Please know that I am open to hearing from and being in conversation with you as we move forward. I am excited about what lies ahead, although I am not certain yet exactly what form my ministry will take. I am hopeful about the many good things that God will do and is doing in the midst of all these changes. And I ask for your prayers. To be sure, you are in mine.

In Christ,

Kelly A. Fryer

I really don't have any personal animosity towards Ms. Fryer, but (yeah, big but) as I already pointed out (judgmentally, but hey, it is so representative, so typical of our generation) her letter, which I think was supposed to be a resignation letter, was a head-spinning piece of self-promotion (who puts their web site in a resignation letter) and you better betcha that it is a calculated moving forward of the gay movement. I doubt that she cuts any ties with the seminary and will probably find herself on campus on a fairly regular basis and will probably be adored by many students as a "martyr to the movement" (can't you picture her being mobbed as she gets lunch in the cafeteria?).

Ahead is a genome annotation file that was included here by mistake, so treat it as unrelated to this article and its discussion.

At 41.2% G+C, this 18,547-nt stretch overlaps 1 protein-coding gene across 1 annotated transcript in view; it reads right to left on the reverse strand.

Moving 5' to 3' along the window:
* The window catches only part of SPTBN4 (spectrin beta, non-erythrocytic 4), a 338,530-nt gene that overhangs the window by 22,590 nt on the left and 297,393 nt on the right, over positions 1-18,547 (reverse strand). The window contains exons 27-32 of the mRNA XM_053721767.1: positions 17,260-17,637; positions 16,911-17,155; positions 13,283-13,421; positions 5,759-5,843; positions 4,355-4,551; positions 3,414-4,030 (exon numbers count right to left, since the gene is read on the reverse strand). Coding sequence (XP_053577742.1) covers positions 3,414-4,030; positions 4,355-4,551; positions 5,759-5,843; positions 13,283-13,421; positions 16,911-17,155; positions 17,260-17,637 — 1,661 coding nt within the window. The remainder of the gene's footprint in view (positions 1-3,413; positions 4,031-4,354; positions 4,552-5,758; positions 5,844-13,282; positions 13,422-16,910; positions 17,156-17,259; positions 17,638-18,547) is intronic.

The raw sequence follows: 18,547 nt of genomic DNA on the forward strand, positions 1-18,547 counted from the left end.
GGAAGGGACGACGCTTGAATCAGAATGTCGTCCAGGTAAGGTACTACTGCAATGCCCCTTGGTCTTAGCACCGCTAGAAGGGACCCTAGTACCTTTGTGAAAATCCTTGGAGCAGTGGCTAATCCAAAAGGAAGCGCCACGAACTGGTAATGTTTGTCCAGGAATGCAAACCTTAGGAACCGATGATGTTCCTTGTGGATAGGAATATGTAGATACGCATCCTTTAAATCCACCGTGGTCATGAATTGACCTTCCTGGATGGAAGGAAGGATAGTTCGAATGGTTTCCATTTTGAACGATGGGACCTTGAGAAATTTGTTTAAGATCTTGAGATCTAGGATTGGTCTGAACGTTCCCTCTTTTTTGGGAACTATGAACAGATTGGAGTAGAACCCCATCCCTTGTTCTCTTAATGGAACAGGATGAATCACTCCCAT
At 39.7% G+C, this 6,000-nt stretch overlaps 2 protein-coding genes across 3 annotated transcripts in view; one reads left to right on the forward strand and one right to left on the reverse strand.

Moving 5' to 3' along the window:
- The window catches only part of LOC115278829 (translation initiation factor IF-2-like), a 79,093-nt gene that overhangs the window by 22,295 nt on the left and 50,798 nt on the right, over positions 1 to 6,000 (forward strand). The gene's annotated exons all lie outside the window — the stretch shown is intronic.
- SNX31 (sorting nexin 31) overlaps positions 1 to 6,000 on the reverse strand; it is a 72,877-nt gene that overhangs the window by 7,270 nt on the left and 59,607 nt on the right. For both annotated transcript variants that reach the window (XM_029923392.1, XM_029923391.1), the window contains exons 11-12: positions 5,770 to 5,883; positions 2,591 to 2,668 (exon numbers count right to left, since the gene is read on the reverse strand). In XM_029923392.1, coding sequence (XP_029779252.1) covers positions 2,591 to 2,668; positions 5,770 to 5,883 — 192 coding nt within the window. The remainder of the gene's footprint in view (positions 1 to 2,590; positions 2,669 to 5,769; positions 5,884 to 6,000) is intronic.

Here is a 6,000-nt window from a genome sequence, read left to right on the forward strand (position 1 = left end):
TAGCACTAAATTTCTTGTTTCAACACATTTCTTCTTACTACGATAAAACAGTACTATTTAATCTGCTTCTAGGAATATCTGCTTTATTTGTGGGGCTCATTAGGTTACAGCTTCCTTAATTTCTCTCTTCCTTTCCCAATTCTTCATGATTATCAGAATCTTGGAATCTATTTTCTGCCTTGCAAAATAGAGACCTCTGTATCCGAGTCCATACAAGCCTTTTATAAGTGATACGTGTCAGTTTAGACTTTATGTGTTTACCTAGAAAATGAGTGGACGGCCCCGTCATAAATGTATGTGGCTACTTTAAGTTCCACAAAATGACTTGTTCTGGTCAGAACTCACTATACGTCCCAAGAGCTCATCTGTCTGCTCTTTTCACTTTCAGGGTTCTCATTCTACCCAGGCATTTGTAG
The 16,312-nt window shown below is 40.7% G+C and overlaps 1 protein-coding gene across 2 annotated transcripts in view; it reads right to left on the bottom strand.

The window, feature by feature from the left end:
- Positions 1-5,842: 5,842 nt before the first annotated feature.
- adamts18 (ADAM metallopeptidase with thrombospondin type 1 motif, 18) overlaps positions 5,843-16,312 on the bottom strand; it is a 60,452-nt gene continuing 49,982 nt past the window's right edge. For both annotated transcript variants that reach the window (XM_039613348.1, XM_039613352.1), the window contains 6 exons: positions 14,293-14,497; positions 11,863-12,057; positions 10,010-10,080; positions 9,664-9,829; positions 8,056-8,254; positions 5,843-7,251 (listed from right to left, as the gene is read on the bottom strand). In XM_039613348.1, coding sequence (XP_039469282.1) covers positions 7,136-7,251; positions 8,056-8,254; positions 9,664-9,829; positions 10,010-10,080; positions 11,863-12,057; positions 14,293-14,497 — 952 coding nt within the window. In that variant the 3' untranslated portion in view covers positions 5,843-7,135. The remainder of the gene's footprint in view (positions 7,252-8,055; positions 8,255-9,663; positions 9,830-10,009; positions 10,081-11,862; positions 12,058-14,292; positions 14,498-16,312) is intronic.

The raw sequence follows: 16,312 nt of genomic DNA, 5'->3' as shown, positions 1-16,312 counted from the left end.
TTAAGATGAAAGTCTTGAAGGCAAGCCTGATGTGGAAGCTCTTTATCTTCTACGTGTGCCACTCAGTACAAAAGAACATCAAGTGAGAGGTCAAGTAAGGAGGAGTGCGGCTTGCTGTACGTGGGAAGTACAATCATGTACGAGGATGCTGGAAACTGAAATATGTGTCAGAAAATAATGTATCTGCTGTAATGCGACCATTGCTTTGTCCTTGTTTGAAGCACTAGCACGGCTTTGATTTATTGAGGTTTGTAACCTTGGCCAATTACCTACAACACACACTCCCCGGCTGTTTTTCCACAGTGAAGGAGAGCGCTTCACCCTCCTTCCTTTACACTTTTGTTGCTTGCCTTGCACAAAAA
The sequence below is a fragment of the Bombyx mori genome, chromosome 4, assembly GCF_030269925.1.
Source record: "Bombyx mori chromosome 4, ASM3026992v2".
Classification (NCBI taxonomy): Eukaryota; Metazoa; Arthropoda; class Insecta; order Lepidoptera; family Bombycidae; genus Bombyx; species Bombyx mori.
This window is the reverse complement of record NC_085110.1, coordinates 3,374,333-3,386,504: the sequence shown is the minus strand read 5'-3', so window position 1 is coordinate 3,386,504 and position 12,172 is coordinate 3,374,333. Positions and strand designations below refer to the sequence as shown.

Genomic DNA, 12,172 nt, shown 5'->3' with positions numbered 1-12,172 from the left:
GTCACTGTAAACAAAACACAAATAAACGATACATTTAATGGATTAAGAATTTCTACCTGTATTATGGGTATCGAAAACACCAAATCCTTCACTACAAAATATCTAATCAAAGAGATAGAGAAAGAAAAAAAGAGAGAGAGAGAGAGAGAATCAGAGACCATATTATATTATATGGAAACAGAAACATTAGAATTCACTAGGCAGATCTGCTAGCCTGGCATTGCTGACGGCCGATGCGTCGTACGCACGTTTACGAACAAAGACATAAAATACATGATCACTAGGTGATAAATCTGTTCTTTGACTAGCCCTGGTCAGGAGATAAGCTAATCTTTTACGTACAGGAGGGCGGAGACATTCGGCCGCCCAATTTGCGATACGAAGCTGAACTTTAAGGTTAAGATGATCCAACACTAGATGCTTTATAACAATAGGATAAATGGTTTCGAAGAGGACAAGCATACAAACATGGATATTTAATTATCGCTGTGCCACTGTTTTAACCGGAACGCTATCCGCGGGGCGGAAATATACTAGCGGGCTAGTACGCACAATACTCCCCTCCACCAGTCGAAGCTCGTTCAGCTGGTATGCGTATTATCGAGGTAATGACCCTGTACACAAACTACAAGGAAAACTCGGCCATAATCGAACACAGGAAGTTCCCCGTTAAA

We really need to revisit the issue of divorce. If clergy with a PhD can go through one and not acknowledge that they did anything wrong, our "I'm OK, you're OK" stuff from a few decades back took hold more than we imagined. We need to teach on cohabitation. We have couples calling churches all the time who have no hint that they are doing anything wrong by living together before marriage, and they leave after the first counselling session still not being told that it's a sin. If you can't see the ELCA doing anything about divorce, that is a pretty good reason to leave the denomination.

But, oops, I didn't mean to say that. I think you should stay and fight if possible, at least until the end of summer 2007…